In a special series Al Jazeera meets those who have survived some of the world's most savage or forgotten conflicts - whether conscripts, civilians or professionals, all have felt the shock of war and have been forced or chosen to fight to defend their country, their families or even a an idea they do not fully comprehend.
While some veterans reintegrate into normal life with great ease and success, others have been unable to overcome the legacy of the conflict and say they have been abandoned by the countries they once served.
Al Jazeera talks to those who survived and the families of those who did not.
France's bloody eight-year war in Algeria left millions of people dead and ultimately ended in failure for the European power when the African nation declared independence in 1962.
The war left deep psychological scars in both countries and has affected relations between the two countries to this day.
For many of the one and half million French veterans the conflict is know known as "la guerre the sans nom" (the war without name) and still evokes complex emotions more than 40 years on with some feeling shame and regret, others bitterness and anger.
The Falkands war is a conflict many people in Argentina would like to forget but one that most cannot. Although the war in 1982 lasted just 74 days the effects have lasted a last time for the country's veterans.
A total of 649 Argentinians died in the conflict and for those who survived they became synonymous with a humiliating defeat and an unpopular military junta that collapsed soon after. At least another 350 veterans have committed suicide in the 25 years since the war.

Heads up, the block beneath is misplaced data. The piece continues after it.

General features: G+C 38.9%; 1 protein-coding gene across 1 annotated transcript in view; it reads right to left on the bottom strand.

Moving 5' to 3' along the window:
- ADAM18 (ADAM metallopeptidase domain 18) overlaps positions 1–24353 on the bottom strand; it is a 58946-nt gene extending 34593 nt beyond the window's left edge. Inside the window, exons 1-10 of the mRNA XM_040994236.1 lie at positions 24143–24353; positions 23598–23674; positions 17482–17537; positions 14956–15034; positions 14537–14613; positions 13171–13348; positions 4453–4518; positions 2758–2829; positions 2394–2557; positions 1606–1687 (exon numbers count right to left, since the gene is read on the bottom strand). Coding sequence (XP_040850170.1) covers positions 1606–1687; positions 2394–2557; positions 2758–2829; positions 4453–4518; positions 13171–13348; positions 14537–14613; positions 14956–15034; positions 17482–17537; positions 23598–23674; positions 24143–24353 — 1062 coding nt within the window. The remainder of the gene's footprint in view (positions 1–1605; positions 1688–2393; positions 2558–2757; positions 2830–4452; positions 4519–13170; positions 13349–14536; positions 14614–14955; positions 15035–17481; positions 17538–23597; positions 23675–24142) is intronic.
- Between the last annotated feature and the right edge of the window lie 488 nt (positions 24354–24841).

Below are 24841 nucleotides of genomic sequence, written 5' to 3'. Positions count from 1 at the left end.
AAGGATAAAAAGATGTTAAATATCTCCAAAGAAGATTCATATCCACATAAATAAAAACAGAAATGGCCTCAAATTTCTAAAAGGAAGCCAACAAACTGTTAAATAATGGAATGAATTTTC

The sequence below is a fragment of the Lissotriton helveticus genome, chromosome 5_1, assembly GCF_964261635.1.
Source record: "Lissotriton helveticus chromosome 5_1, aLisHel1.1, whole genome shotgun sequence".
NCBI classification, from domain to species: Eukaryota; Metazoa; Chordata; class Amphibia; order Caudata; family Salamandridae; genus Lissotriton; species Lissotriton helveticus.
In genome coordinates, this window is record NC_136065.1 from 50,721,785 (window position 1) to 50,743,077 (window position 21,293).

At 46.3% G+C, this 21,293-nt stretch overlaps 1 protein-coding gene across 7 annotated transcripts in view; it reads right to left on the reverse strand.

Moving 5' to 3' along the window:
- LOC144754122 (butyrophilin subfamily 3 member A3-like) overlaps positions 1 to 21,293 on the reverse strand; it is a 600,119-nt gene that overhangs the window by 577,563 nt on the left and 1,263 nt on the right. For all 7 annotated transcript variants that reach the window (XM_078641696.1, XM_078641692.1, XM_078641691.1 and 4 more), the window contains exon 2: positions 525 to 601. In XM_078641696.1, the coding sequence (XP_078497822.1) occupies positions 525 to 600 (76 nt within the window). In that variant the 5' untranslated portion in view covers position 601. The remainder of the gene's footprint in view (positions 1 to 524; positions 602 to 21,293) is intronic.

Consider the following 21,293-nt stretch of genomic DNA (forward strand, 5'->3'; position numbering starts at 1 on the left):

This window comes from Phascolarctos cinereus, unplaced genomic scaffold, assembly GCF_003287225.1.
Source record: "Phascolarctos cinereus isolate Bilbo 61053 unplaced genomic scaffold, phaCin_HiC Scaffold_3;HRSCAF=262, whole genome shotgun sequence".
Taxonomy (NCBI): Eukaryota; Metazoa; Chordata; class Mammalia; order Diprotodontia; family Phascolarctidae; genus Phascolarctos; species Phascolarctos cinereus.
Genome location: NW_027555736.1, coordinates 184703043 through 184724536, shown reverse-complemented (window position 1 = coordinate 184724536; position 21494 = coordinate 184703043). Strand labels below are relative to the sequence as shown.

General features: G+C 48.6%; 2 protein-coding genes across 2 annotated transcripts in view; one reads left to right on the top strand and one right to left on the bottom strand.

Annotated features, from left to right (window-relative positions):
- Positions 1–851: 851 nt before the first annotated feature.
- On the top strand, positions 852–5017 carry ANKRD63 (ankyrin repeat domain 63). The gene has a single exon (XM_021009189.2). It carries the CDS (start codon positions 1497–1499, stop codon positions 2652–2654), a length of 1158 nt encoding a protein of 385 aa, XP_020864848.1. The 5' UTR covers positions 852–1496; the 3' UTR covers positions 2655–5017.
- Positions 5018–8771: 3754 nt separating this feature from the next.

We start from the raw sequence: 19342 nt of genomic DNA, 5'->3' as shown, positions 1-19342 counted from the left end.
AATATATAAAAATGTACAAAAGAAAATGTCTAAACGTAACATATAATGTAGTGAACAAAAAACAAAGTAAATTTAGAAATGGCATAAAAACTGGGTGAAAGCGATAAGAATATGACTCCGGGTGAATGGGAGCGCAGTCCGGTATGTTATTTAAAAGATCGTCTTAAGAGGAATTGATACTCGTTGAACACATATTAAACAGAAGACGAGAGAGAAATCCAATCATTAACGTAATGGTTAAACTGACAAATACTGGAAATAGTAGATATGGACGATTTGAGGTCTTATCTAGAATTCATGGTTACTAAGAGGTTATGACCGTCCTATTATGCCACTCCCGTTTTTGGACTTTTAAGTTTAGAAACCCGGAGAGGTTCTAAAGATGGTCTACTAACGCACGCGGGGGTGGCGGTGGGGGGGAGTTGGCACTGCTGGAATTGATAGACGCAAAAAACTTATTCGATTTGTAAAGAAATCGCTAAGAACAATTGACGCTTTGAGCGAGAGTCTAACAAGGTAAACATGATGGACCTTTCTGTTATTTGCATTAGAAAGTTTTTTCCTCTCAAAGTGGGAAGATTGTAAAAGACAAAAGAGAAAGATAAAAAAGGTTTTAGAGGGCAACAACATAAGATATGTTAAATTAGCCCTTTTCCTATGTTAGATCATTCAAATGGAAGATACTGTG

Few conflicts are imprinted in the public conscience as much as the Rwandan genocide of 1994.
In one of Africa's bloodiest ever atrocities it is estimated as many as a million people from the country's Tutsi minority and moderate Hutus people could have been killed in a period of only about 100 days.
Although now at peace Rwanda still has many wounds to heal and the reconciliation process has been painful for many veterans of the country's often forgotten longer civil war.Read more: Living with genocide
The Bosnian capital Sarajevo is a tranquil and picturesque place. However its name will forever be associated with bloodshed after the city was subjected to one of the longest sieges in modern history in 1992.
For 44 consecutive months, its citizens were forced to take up arms to defend themselves from attack by Serb forces - forces whose violent actions against Bosnian Muslims across the country gave rise to the term "ethnic cleansing".
The destructive effects of war endure for many veterans and Al Jazeera met both Bosnian Serbs and Bosnian Muslims who fought to defend Sarajevo including a volleyball team who have put physical injuries aside to turn misfortune into triumph.Read more: Sarajevo's siege mentality
More than 600,000 troops participated in the Soviet Union's decade-long war in Afghanistan, the USSR's largest military operation since the second world war.
Yet for many in modern Russia, and in other former Soviet countries, the conflict is one they would rather forget and is regarded with humiliation.
Al Jazeera found many of those who returned alive and are still disappointed by the lack of support they received and still bear the psychological scars from a conflict sometimes rferred to as the USSR's "Vietnam".Read more: Remembering the Soviet 'Vietnam'
Veterans, The French in Algeria, can be seen from Monday August 24 at the following times GMT: Monday 0530 and 1130; Tuesday 0130, 1400 and 2330; Wednesday 0630 and 1630; Saturday 1930; Sunday 1030.
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